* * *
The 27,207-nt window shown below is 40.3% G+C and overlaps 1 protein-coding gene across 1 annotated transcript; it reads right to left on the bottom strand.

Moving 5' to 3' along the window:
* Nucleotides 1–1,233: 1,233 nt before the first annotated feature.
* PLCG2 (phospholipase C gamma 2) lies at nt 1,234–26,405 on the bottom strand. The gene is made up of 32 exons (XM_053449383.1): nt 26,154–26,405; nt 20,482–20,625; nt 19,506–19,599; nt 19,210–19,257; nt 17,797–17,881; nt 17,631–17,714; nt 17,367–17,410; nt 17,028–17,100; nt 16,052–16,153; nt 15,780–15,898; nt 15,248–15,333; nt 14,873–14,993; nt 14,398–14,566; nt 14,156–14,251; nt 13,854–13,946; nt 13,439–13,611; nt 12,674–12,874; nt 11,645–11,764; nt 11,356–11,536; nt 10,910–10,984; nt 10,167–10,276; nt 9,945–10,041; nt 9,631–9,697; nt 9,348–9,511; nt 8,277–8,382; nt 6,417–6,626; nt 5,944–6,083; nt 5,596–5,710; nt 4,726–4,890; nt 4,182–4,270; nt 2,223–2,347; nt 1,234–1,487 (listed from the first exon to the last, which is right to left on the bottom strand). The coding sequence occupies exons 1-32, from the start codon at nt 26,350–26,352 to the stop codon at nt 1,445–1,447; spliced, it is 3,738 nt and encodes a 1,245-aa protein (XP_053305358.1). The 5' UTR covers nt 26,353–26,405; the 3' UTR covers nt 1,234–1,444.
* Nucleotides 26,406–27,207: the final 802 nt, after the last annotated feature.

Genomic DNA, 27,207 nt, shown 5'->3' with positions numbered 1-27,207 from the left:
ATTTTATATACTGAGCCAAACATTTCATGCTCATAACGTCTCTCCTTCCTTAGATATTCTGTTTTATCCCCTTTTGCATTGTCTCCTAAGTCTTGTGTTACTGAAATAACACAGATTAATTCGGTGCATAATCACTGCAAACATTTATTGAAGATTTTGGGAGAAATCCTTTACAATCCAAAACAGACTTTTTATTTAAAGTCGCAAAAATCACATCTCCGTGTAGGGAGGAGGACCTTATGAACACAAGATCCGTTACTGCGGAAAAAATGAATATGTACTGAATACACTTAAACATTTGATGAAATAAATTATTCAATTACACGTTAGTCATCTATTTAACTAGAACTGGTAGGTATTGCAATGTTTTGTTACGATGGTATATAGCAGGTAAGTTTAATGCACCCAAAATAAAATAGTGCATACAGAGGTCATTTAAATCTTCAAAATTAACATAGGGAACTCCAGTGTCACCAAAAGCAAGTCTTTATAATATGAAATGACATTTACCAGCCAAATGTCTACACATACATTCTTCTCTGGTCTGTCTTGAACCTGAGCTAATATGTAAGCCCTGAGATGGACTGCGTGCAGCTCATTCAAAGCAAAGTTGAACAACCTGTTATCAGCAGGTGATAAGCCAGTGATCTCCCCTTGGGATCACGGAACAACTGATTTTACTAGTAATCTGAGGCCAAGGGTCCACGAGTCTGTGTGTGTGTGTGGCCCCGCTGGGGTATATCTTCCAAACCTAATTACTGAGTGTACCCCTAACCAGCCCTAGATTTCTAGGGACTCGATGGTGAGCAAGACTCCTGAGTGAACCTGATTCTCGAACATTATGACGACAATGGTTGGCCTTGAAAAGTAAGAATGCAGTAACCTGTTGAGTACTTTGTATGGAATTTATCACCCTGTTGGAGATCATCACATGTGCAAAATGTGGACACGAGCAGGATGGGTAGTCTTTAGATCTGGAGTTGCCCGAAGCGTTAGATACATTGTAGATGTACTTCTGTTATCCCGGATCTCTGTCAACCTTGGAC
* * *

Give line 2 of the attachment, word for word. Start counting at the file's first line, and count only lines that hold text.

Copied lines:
Moving 5' to 3' along the window: